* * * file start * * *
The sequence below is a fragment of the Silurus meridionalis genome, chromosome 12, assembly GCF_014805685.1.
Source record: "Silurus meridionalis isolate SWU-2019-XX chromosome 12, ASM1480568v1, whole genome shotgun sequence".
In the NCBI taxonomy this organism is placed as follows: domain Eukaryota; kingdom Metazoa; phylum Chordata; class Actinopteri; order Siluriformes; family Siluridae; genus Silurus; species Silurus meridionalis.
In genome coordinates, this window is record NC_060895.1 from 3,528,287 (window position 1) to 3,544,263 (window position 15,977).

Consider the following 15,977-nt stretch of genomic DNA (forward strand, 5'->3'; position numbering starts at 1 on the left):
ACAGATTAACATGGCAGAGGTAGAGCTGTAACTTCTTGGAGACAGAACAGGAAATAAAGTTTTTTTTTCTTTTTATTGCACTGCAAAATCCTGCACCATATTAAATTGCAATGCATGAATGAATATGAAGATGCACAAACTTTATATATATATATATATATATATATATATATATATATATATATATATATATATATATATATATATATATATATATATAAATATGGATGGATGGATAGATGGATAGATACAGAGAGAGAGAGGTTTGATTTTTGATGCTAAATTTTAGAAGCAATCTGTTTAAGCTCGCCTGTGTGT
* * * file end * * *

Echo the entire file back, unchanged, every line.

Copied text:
The sequence below is a fragment of the Silurus meridionalis genome, chromosome 12, assembly GCF_014805685.1.
Source record: "Silurus meridionalis isolate SWU-2019-XX chromosome 12, ASM1480568v1, whole genome shotgun sequence".
In the NCBI taxonomy this organism is placed as follows: domain Eukaryota; kingdom Metazoa; phylum Chordata; class Actinopteri; order Siluriformes; family Siluridae; genus Silurus; species Silurus meridionalis.
In genome coordinates, this window is record NC_060895.1 from 3,528,287 (window position 1) to 3,544,263 (window position 15,977).

Consider the following 15,977-nt stretch of genomic DNA (forward strand, 5'->3'; position numbering starts at 1 on the left):
ACAGATTAACATGGCAGAGGTAGAGCTGTAACTTCTTGGAGACAGAACAGGAAATAAAGTTTTTTTTTCTTTTTATTGCACTGCAAAATCCTGCACCATATTAAATTGCAATGCATGAATGAATATGAAGATGCACAAACTTTATATATATATATATATATATATATATATATATATATATATATATATATATATATATATATATATATATATATATATAAATATGGATGGATGGATAGATGGATAGATACAGAGAGAGAGAGGTTTGATTTTTGATGCTAAATTTTAGAAGCAATCTGTTTAAGCTCGCCTGTGTGT